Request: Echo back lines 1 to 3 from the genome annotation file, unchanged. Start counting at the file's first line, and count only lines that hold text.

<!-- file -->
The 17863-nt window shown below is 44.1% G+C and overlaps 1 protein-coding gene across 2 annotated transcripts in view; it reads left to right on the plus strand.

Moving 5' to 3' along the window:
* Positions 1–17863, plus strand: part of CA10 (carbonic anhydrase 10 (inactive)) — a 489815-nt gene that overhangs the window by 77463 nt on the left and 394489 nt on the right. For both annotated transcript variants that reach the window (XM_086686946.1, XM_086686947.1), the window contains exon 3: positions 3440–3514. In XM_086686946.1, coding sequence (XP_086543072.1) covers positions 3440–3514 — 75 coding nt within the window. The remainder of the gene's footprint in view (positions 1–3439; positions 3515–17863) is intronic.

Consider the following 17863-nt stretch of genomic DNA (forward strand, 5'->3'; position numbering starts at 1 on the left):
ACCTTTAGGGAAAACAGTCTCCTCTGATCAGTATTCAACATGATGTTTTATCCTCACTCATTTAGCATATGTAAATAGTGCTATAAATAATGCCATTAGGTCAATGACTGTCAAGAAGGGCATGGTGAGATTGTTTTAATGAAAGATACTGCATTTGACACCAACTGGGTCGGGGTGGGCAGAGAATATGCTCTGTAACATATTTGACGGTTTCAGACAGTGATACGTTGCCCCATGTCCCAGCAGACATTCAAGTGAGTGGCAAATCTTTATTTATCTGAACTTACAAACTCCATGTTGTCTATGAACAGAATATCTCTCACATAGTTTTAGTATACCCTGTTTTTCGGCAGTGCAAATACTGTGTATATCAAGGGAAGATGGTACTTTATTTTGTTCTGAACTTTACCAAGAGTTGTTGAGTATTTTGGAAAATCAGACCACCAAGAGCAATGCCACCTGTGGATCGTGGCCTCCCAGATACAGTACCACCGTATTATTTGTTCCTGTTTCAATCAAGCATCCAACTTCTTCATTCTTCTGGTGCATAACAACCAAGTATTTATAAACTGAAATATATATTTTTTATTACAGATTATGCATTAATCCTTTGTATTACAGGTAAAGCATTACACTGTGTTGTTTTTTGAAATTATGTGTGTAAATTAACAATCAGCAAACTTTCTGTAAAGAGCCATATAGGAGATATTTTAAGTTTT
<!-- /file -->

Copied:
The 17863-nt window shown below is 44.1% G+C and overlaps 1 protein-coding gene across 2 annotated transcripts in view; it reads left to right on the plus strand.

Moving 5' to 3' along the window:
* Positions 1–17863, plus strand: part of CA10 (carbonic anhydrase 10 (inactive)) — a 489815-nt gene that overhangs the window by 77463 nt on the left and 394489 nt on the right. For both annotated transcript variants that reach the window (XM_086686946.1, XM_086686947.1), the window contains exon 3: positions 3440–3514. In XM_086686946.1, coding sequence (XP_086543072.1) covers positions 3440–3514 — 75 coding nt within the window. The remainder of the gene's footprint in view (positions 1–3439; positions 3515–17863) is intronic.